Posted by: mulrickillion | October 15, 2011

Ready for takeoff


By Meng Jing, China Daily, 2011-10-14 —

Foreign firms step in as Chinese airports chart modernization path

Though air travel is booming in China, only a handful of the airports are actually in the black. But with China planning to invest some 1.5 trillion yuan ($236 billion, 174 billion euros) over the next five years to develop infrastructure at its airports, fortunes could change for many of them even as multiple windows of opportunity open for foreign companies to cash in on.

Between 2006 and 2010, nearly 250 billion yuan of the total outlay of 1 trillion yuan for the aviation sector in China was spent on infrastructure construction, including 33 new airports and improved facilities at over 142 airports, according to the Civil Aviation Administration of China (CAAC).

Under the 12th Five-Year Plan (2011-2015), China plans to expand as many as 91 of its existing 175 airports, while 56 new ones have been planned and 16 earmarked for relocation.

Though higher revenue is the prime objective of the airport modernization program, it draws on the desire of many Chinese airports to become major global transshipment hubs for passengers and cargo replete with facilities that outstrip major Western airports.

While some expansion plans veer toward renovation of existing passenger/cargo terminals or building larger ones, others hinge more toward building new runways and other airport related infrastructure.

But for overseas investors, it is the big retail push unleashed by these programs and the need for technology solutions that offer the most promise.


With China becoming the biggest luxury market in the world, the expansion plans open up the booming domestic retail market for a host of foreign companies and brands. At the same time foreign companies can also look for other retail opportunities as Chinese airports metamorphose into airport city models for sustained revenues.

The airport city model is based on the concept that airports can do more than the traditional aeronautical services, by evolving new non-aeronautical commercial facilities. Airport city models can be best illustrated by the success story of the Amsterdam-based Schiphol Airport.

Wang Jian, secretary general of the China Civil Airports Association, says that many cities and gateway airports in China are moving in a similar direction. "It is a big opportunity for Western companies. They have got several decades of experience. What we don’t have and don’t know is the business potential," Wang says.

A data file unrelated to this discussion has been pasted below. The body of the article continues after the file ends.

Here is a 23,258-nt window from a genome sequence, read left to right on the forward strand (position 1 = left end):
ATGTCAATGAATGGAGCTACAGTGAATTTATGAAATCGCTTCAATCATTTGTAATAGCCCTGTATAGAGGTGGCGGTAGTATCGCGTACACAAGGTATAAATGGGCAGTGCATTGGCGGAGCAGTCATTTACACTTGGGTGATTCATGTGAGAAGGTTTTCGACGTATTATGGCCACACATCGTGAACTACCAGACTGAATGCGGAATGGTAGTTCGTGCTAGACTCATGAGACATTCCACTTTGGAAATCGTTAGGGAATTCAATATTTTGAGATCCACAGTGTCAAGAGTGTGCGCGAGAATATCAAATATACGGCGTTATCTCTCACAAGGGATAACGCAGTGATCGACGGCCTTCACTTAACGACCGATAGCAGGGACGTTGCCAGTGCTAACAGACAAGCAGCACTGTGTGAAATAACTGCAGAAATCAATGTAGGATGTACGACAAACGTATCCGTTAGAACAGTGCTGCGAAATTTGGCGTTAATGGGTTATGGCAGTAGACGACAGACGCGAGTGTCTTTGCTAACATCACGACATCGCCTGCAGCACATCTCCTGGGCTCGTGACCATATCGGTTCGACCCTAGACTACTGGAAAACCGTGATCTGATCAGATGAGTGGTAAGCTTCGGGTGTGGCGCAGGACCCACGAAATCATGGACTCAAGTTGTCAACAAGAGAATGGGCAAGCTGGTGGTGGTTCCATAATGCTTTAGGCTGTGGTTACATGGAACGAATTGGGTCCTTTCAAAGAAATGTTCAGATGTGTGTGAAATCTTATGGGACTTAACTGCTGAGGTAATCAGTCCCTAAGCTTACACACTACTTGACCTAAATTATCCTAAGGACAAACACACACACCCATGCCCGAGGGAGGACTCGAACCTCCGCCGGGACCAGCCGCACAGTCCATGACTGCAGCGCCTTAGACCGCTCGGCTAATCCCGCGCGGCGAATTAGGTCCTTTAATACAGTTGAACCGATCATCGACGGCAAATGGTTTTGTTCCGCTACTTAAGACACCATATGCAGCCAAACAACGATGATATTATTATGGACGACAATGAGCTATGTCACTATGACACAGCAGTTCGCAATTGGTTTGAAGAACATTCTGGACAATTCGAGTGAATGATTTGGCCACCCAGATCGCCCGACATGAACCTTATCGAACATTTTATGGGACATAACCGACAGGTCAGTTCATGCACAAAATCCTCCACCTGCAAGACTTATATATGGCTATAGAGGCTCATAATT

"In Amsterdam, people go to the airport using trains and other means just for shopping. The airport has lots of nice shops and restaurants, and a host of office buildings in which several people work, making the whole facility an integrated one," says De Haas Albert, the transport and water counselor at the Netherlands Embassy in China.

Haas says that though China has several airports with shops, none of them are airport cities yet.

"The proposed second international airport in Beijing has plans to be an airport city. Right now it is still on paper and all you will see is just the corn. But in five years, who knows," he says.

Of the world’s leading 500 global luxury brands, over 70 percent are present in China and looking to grow further, according to industry estimates. Prominent among them are big-ticket brands like Giorgio Armani, Jimmy Choo, Cartier, Tod’s, Dior, Fendi, Burberry, Hugo Boss, DKNY, Ravissant and Louis Vuitton.

What makes the airport pitch interesting for many of the companies is the relative infancy of luxury brands at major Chinese airports. Though some of the brands have a fledgling presence in some airports such as Beijing and Shanghai, none of them can boast of the kind of shelf or store space they enjoy in airports such as Hong Kong and Kuala Lumpur.

With wealthy Chinese being the major shoppers at many leading international airports, the brands are now looking to boost their clientele in China. For many of them an airport presence is the easiest ticket for market entry in China. . . . 

Ready for takeoff|Cover Story|


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